It is estimated that ~30% of plant species also have recent polyploid ancestry [1,2]. These increases in ploidy can have wide-ranging consequences, including impacts on biogeography and ecology [3,4], rates of diversification [57], and genome evolution [8,9]. Whereas the importance and success of polyploidy in plants cannot be disputed, new polyploid lineages that persist eventually become re-diploidized, initially in terms of patterns of segregation [10,11], but ultimately also in terms of genome size [12,13], gene content, and gene expression [14]. For most genes, diploidization of polyploid genomes involves the loss of one of their duplicated copies through a process of ‘fractionation’ [1416], which may be strongly influenced by differences in expression levels between homeologs [17,18]. Such fractionation is typically not random, so that one ‘dominant’ subgenome retains more genes than the other [19,20]. While gene loss appears to be the most likely fate of one or other of redundant copies in polyploid lineages, some genes may be retained via subfunctionalization [21], where each copy evolves a different pattern of expression (e.g., at different times during cellular or organ development, or in different cell or organ types; [22,23]).

The possibility of subfunctionalization is particularly interesting in dioecious plants, because it may contribute to the resolution of sexual antagonism [24,25], with one homeolog expressed more in males and the other more in females. This process of ‘sexual subfunctionalization’ has been detected in gene duplicates of diploid species across a broad phylogenetic scale, including Drosophila [26], brown algae [27], and mice [28], but it would seem to be particularly plausible in dioecious polyploid species, with each of the two homeologs expressed at a level closer to the phenotypic optimum of one sex or the other. Given that dioecious plants frequently display sexual dimorphism for a wide range of physiological, morphological, defense and life-history traits (summarized in [29]), the compartmentalization of the genome into two subgenomes in dioecious polyploids could overcome genetic correlations between the sexes that might otherwise limit the optimization of distinct male and female phenotypes. Because sexual subfunctionalization implies the retention of both gene copies after polyploidization, we might also expect the evolution of subgenome dominance to be less important in dioecious species.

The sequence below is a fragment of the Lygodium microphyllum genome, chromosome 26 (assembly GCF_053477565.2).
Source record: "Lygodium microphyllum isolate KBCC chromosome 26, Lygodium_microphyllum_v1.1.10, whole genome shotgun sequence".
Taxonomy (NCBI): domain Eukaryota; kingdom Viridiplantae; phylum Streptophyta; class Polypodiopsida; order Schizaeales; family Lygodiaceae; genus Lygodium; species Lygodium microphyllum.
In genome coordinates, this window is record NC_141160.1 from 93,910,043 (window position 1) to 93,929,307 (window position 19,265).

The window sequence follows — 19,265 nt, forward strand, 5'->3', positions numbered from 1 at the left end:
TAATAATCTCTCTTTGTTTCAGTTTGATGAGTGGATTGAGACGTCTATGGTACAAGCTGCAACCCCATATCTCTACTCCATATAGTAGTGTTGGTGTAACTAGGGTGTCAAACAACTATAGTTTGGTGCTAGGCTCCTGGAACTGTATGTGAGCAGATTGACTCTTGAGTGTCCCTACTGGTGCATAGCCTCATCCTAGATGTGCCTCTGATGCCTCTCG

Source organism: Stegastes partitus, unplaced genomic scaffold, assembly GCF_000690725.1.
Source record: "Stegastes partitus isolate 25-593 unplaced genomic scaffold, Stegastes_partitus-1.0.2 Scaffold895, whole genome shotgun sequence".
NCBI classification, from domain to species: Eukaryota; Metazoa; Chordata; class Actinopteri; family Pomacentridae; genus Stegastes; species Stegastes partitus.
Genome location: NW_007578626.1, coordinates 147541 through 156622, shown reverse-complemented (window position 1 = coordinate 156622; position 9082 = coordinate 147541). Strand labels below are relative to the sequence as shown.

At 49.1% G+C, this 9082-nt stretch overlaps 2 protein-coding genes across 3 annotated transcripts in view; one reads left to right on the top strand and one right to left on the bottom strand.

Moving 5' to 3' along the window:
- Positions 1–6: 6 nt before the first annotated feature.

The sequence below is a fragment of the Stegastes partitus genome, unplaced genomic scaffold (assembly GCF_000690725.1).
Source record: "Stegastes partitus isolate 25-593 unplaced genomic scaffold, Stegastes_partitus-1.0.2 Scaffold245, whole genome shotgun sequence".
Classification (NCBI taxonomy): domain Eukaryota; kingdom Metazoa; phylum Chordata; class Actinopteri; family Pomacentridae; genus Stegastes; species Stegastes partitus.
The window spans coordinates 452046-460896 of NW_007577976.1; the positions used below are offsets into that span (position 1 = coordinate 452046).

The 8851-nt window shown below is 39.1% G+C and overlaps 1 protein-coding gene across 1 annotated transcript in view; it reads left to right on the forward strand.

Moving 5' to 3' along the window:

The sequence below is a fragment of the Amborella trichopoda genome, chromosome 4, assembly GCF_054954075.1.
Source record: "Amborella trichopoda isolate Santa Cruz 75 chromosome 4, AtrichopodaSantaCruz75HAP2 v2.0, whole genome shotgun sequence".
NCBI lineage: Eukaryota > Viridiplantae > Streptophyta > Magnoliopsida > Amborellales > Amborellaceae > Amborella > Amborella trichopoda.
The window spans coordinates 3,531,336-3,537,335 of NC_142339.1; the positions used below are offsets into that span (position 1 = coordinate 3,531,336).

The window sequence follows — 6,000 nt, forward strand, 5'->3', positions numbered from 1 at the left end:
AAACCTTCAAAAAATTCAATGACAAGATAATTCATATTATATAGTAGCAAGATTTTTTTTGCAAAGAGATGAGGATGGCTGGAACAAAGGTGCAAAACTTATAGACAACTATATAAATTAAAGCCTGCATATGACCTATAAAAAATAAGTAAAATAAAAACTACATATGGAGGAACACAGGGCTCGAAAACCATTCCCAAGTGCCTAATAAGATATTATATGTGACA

Genome duplication in dioecious species also has implications for the evolution of sexual systems and sex determination. First, polyploidy can cause a minority cytotype disadvantage, where the lack of mates selects for self-fertile hermaphrodites [30,31]. And second, the substantial reorganization of the genome through polyploidization (including aneuploidies and chromosome rearrangements) can lead to a disruption of meiosis [30,32,33], which may cause the breakdown of the existing genetic sex-determination mechanisms to provoke a transition from dioecy to hermaphroditism [30,34], notably in species in which genome duplication interferes with sex determined by an X:A (or Z:A) balance, with the potential generation of ‘intersexes’ and hermaphroditism [32,34]. For instance, in species of both Silene and Rumex that have XY sex chromosomes, the progeny of synthetic polyploids are hermaphroditic [34]. Other species seem to maintain dioecy after polyploidization (e.g., Silene, Rumex, Bouteloua, and Atrichum; [30,3538], but little is known about how this occurs. Outside of angiosperms, the maintenance of a sex-determining region through polyploidization has been suggested for sturgeon [39] and mosses [40]. While these studies illustrate the potential effect of polyploidy on the breakdown of dioecy, polyploidization can also precipitate the evolution of dioecy from hermaphroditism [30,41].